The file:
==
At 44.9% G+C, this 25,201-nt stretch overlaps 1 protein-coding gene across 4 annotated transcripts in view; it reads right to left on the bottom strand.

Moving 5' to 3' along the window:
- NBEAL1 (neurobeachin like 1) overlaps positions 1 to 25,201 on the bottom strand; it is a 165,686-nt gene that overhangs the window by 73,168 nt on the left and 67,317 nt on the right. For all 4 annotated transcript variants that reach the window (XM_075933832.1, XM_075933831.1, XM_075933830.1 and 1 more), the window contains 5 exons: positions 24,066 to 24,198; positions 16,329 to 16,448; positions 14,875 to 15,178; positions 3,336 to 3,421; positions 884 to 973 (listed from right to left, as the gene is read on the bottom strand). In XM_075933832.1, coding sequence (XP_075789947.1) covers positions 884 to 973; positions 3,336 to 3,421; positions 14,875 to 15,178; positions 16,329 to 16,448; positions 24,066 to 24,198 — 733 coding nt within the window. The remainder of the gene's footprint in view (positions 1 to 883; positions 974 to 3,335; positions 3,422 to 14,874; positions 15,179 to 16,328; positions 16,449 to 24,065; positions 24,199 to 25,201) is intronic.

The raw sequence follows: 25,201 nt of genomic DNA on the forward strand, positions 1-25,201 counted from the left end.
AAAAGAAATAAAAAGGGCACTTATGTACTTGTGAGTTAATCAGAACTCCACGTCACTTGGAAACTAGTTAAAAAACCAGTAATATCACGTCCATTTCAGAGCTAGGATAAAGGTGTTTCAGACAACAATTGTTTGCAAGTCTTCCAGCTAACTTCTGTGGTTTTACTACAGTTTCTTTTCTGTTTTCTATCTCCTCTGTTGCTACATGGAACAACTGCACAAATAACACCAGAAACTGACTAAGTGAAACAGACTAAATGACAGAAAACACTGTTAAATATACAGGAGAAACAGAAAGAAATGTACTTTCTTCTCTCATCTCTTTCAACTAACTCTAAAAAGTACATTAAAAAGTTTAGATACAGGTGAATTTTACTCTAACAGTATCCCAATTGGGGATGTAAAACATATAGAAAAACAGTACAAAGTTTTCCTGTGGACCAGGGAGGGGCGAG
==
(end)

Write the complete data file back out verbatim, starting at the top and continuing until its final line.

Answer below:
At 44.9% G+C, this 25,201-nt stretch overlaps 1 protein-coding gene across 4 annotated transcripts in view; it reads right to left on the bottom strand.

Moving 5' to 3' along the window:
- NBEAL1 (neurobeachin like 1) overlaps positions 1 to 25,201 on the bottom strand; it is a 165,686-nt gene that overhangs the window by 73,168 nt on the left and 67,317 nt on the right. For all 4 annotated transcript variants that reach the window (XM_075933832.1, XM_075933831.1, XM_075933830.1 and 1 more), the window contains 5 exons: positions 24,066 to 24,198; positions 16,329 to 16,448; positions 14,875 to 15,178; positions 3,336 to 3,421; positions 884 to 973 (listed from right to left, as the gene is read on the bottom strand). In XM_075933832.1, coding sequence (XP_075789947.1) covers positions 884 to 973; positions 3,336 to 3,421; positions 14,875 to 15,178; positions 16,329 to 16,448; positions 24,066 to 24,198 — 733 coding nt within the window. The remainder of the gene's footprint in view (positions 1 to 883; positions 974 to 3,335; positions 3,422 to 14,874; positions 15,179 to 16,328; positions 16,449 to 24,065; positions 24,199 to 25,201) is intronic.

The raw sequence follows: 25,201 nt of genomic DNA on the forward strand, positions 1-25,201 counted from the left end.
AAAAGAAATAAAAAGGGCACTTATGTACTTGTGAGTTAATCAGAACTCCACGTCACTTGGAAACTAGTTAAAAAACCAGTAATATCACGTCCATTTCAGAGCTAGGATAAAGGTGTTTCAGACAACAATTGTTTGCAAGTCTTCCAGCTAACTTCTGTGGTTTTACTACAGTTTCTTTTCTGTTTTCTATCTCCTCTGTTGCTACATGGAACAACTGCACAAATAACACCAGAAACTGACTAAGTGAAACAGACTAAATGACAGAAAACACTGTTAAATATACAGGAGAAACAGAAAGAAATGTACTTTCTTCTCTCATCTCTTTCAACTAACTCTAAAAAGTACATTAAAAAGTTTAGATACAGGTGAATTTTACTCTAACAGTATCCCAATTGGGGATGTAAAACATATAGAAAAACAGTACAAAGTTTTCCTGTGGACCAGGGAGGGGCGAG